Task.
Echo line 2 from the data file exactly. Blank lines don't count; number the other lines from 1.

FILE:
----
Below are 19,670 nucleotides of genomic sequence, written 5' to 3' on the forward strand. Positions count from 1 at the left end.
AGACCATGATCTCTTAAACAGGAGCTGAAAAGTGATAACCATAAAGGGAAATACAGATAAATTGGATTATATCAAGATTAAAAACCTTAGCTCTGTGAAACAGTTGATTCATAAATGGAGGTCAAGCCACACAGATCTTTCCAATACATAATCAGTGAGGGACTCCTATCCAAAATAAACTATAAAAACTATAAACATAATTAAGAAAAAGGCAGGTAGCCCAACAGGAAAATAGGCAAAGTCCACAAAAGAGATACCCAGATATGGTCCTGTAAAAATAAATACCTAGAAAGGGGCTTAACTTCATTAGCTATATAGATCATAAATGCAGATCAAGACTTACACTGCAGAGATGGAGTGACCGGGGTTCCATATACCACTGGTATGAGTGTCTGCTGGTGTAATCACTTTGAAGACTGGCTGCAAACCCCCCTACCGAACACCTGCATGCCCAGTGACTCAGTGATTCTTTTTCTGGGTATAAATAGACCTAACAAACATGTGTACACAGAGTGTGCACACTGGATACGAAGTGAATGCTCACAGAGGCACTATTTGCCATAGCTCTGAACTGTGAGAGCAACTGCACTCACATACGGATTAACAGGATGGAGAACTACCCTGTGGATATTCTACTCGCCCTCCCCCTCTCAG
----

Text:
AGACCATGATCTCTTAAACAGGAGCTGAAAAGTGATAACCATAAAGGGAAATACAGATAAATTGGATTATATCAAGATTAAAAACCTTAGCTCTGTGAAACAGTTGATTCATAAATGGAGGTCAAGCCACACAGATCTTTCCAATACATAATCAGTGAGGGACTCCTATCCAAAATAAACTATAAAAACTATAAACATAATTAAGAAAAAGGCAGGTAGCCCAACAGGAAAATAGGCAAAGTCCACAAAAGAGATACCCAGATATGGTCCTGTAAAAATAAATACCTAGAAAGGGGCTTAACTTCATTAGCTATATAGATCATAAATGCAGATCAAGACTTACACTGCAGAGATGGAGTGACCGGGGTTCCATATACCACTGGTATGAGTGTCTGCTGGTGTAATCACTTTGAAGACTGGCTGCAAACCCCCCTACCGAACACCTGCATGCCCAGTGACTCAGTGATTCTTTTTCTGGGTATAAATAGACCTAACAAACATGTGTACACAGAGTGTGCACACTGGATACGAAGTGAATGCTCACAGAGGCACTATTTGCCATAGCTCTGAACTGTGAGAGCAACTGCACTCACATACGGATTAACAGGATGGAGAACTACCCTGTGGATATTCTACTCGCCCTCCCCCTCTCAG